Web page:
WORLD

Will the governor of Texas be Kinky?

How the former leader of the Texas Jewboys became a real candidate

Peter C. Newman September 4 2006
WORLD

Will the governor of Texas be Kinky?

How the former leader of the Texas Jewboys became a real candidate

Peter C. Newman September 4 2006

Will the governor of Texas be Kinky?

WORLD

How the former leader of the Texas Jewboys became a real candidate

PETER C. NEWMAN

That badass country singer, Kinky Friedman, first appeared on my radar screen in the mid1970s, when he and his six-piece band, the Texas Jewboys, recorded sassy music that wasn’t merely outside-the-box but outside-the-stadium. Kinky’s repertoire included the occasional serious, extended tribute to the victims of the Holocaust (Ride’em Jewboy), but more often, the band played anti-women’s liberation songs such as Get Your Biscuits in the Oven, and Your Buns in Bed. Kinky crossed over the line with his crude send-up: They Ain’t Makin’Jews likeJesus Anymore. (Sample lyrics: You know, you don’t look Jewish, near as I can figure, /1 had you lumped for a slightly anemic well-dressed country nigger! / Oh, they ain’t makin’Jews like Jesus anymore, / They ain’t makin’ carpenters that know what nails are for.) At the time, Kinky was being accused of corrupting the youth of America, or at least those who listened to him. He contradicted such charges by brazenly pointing out: “I never say the word ‘fuck’ in front of a c-h-i-l-d.” His band members enjoyed being outrageous but missed the fringe benefits. “Why don’t we ever attract groupies?” complained Major Bowles, the band’s drummer. “All we get is Jewish sociology professors taking notes.”

Kinky performed at the Grand Ole Opry in Nashville as part of Bob Dylan’s 1976 Rolling Thunder Revue tour, and played opening acts for his buddy, Willie Nelson. But by the early 1980s, his career was sinking in a quagmire of drugs, cocaine being his poison of choice. “He was high on 27 different herbs and spices,” recalls Jimmie “Ratso” Silman, a Washington TV cameraman who once played backup guitar for the Jewboys. “Friedman was a different person back then, definitely fairly repellent as a human being.” When Kinky quit the drug scene, he had a simple explanation. “I stopped doing cocaine,” he said, “when Bob Marley fell out of my left nostril.”

Friedman visited Vancouver while I lived there in the 1980s, but by then he no longer had a band. “While we were doing a gig near Austin, I went for a walk,” he explained. “That was when I realized how ambivalent I felt

about my music, and then it hit me: anybody who used the word ‘ambivalent’ had no business being a country singer.” Instead, he began writing satirical detective novels with such bizarre titles as Armadillos and Old Lace, God Bless John Wayne, and The Love Song of J. Edgar Hoover, and nearly all of his 18 books became minor bestsellers. They were just as earthy as his songs. In one scene, he described the time he was in a hotel making love to a female friend when a bellhop who refilled mini-bars entered his room without bothering to knock. Kinky was not amused. “Can’t you see,” he complained, “that I’m in the middle of somebody?”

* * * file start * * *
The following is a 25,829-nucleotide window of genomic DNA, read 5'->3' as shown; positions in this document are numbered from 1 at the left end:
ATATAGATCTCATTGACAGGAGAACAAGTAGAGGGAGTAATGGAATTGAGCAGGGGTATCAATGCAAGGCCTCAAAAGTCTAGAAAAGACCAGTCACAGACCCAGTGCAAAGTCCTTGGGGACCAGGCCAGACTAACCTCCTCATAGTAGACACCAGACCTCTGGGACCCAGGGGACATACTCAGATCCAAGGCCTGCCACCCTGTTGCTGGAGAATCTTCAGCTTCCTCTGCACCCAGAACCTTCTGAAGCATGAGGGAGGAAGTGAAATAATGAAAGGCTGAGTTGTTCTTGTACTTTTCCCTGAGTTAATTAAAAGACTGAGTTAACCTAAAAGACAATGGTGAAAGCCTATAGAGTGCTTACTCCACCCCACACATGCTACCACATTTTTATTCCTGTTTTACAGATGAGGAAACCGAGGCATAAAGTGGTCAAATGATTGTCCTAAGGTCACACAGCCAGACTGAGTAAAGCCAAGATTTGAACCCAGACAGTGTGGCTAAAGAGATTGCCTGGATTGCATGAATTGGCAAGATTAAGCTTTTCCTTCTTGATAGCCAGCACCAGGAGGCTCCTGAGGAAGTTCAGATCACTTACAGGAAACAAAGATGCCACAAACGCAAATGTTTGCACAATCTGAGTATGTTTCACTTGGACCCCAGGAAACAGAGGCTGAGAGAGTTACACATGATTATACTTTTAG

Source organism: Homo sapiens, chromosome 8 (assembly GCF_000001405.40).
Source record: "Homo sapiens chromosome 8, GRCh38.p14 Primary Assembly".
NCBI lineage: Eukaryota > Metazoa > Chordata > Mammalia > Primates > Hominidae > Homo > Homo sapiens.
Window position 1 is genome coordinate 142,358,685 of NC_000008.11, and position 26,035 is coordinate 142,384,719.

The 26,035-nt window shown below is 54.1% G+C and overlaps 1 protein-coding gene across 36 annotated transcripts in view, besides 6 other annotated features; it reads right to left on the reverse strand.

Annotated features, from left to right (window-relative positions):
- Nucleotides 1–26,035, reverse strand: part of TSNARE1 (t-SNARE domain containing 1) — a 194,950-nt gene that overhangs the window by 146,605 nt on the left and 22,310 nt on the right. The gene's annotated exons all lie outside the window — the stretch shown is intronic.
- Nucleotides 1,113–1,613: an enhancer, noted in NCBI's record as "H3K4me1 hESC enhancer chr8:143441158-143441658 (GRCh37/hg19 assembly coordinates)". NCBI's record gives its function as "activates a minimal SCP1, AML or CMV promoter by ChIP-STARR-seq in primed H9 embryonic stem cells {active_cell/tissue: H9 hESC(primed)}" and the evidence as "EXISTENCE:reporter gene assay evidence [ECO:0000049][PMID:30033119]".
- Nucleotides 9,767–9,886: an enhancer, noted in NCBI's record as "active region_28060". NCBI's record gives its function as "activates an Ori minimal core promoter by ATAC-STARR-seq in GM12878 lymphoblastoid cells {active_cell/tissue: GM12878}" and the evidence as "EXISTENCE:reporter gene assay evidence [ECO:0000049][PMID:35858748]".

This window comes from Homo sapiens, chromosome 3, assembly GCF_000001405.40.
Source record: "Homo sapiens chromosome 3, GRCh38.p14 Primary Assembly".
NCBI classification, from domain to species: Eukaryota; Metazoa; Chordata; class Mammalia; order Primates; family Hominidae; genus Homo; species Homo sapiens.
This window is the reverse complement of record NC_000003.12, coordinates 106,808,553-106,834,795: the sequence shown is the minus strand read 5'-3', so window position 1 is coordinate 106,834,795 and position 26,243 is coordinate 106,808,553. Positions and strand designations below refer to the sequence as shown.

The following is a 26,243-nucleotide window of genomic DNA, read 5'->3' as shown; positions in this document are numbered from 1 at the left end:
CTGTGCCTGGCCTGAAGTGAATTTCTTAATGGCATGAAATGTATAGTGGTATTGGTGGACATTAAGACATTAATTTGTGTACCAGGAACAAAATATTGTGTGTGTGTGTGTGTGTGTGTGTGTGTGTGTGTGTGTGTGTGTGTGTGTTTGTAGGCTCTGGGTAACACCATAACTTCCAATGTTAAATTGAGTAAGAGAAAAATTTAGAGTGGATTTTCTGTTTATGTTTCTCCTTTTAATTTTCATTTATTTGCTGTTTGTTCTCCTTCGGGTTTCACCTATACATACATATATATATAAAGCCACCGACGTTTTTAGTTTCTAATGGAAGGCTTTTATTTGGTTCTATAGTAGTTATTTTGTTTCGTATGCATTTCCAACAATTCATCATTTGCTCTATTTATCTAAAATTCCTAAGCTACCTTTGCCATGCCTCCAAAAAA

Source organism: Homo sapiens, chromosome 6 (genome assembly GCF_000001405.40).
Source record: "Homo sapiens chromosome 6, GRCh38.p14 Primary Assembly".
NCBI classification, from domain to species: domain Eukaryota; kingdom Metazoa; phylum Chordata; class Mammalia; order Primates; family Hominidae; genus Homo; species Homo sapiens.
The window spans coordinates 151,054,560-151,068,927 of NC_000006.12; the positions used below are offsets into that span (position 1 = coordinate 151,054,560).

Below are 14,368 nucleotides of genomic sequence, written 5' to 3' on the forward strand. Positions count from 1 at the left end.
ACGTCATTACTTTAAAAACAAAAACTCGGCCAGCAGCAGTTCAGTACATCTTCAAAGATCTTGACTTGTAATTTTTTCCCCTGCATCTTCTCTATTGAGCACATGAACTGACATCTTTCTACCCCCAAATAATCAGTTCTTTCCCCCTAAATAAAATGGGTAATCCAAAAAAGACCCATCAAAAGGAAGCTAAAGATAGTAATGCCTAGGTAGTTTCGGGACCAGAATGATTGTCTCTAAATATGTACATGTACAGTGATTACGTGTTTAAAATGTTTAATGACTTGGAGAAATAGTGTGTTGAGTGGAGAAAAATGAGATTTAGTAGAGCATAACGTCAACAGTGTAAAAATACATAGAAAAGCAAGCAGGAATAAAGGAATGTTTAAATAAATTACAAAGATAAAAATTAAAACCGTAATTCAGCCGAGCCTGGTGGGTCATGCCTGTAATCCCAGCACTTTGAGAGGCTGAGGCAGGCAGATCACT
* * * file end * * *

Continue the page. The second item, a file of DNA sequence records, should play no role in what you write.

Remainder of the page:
His writings were peppered with references to sex that not merely transcended but set back political correctness: “Every time you see a beautiful woman, just remember somebody got tired of her. But I could imagine a number of things that would look good on her. One of them, would be myself. She’s the kind of girl that older dentists find attractive. Has a nice set of teeth, a fair set of knockers and a lousy set of values.”

Not surprisingly, Bill Clinton, then in his Monica phase, was one of Kinky’s most ardent fans. Kinky was invited to the White House and they exchanged notes. Friedman even composed and recorded a down-and-dirty ditty that he was convinced would absolve

AN ANONYMOUS FARMER CAME UP TO HIM AND WHISPERED: ‘Y0I

the president from any charges of extramarital sex. The lyrics were self-explanatory: “Eatin’ ain’t cheatin’.”

Over the years, I sort of forgot about Kinky, only occasionally played his past hits or leafed through his books. The man was refreshingly incorrigible, but once the shock value wore off, his humour commanded a brief

shelf life. It came as a rude awakening, therefore, when I realized just a few weeks ago that this aging reprobate was running on an independent ticket for governor of Texas. In the process, he had unexpectedly emerged as one of the most newsworthy candidates of the current American election campaign. Because of a four-way split in the gubernatorial vote among mediocre rivals, polls showed him at 20 per cent, and he actually stood a chance of winning. He hadn’t changed his tune, but his oneliners had grown slightly more mellow. “I’m a bastard child of twin cultures,” Kinky commented during a campaign speech, “Jewish and cowboy, that have nothing in common except they like to wear their hats indoors.”

Last June, Friedman received twice as many write-ins from registered voters belonging to neither of the old-line parties as were required to get his name on the ballot as an independent candidate. To help his cause he had hired most of the rogue professionals who had pushed the wrestler, Jesse Ventura, into Minnesota’s top job in 1998. Serious Texan political observers started to predict the long-shot possibility of a Friedman upset.

That was a dramatic switch from Kinky’s initially jocular approach to his own candidacy. At first, he insisted that the main reason he wanted to move into the governor’s mansion was that he needed more shelf space. He also promised that as the state’s first Jewish governor, he would reduce speed limits to 54-95 m/h. Word leaked out that he had already promised to appoint at least eight of his cronies as wardens ofTexas’s women’s prisons. All or none of this was true, but at some point, Kinky got serious, and realized that if he could har-

ness the state’s prevalent political discontent and mobilize the 71 per cent of citizens who didn’t vote last time in mid-term elections, he might have a clear chance. The landscape seemed ideal for a non-politician. “Given the choice,” declared Dean Barkley, his campaign manager who had directed the Ventura campaign, “Texans are just as likely to vote for somebody they can believe in, who talks straight with them, and understands their frustration with traditional politics.”

But just how sincere can Kinky really be, not just about going straight but about holding the Lone Star state’s highest elected office? “If you ask him whether this is a joke, if you even suggest it’s a joke, he’ll lunge at you,” says Evan Smith, editor of Texas Monthly and one of the state’s top political commentators (Kinky is a regular contributor to the publication). Smith describes the ex-cowboy singer’s fierce independence as his greatest strength: “He’s independent of everything and of every-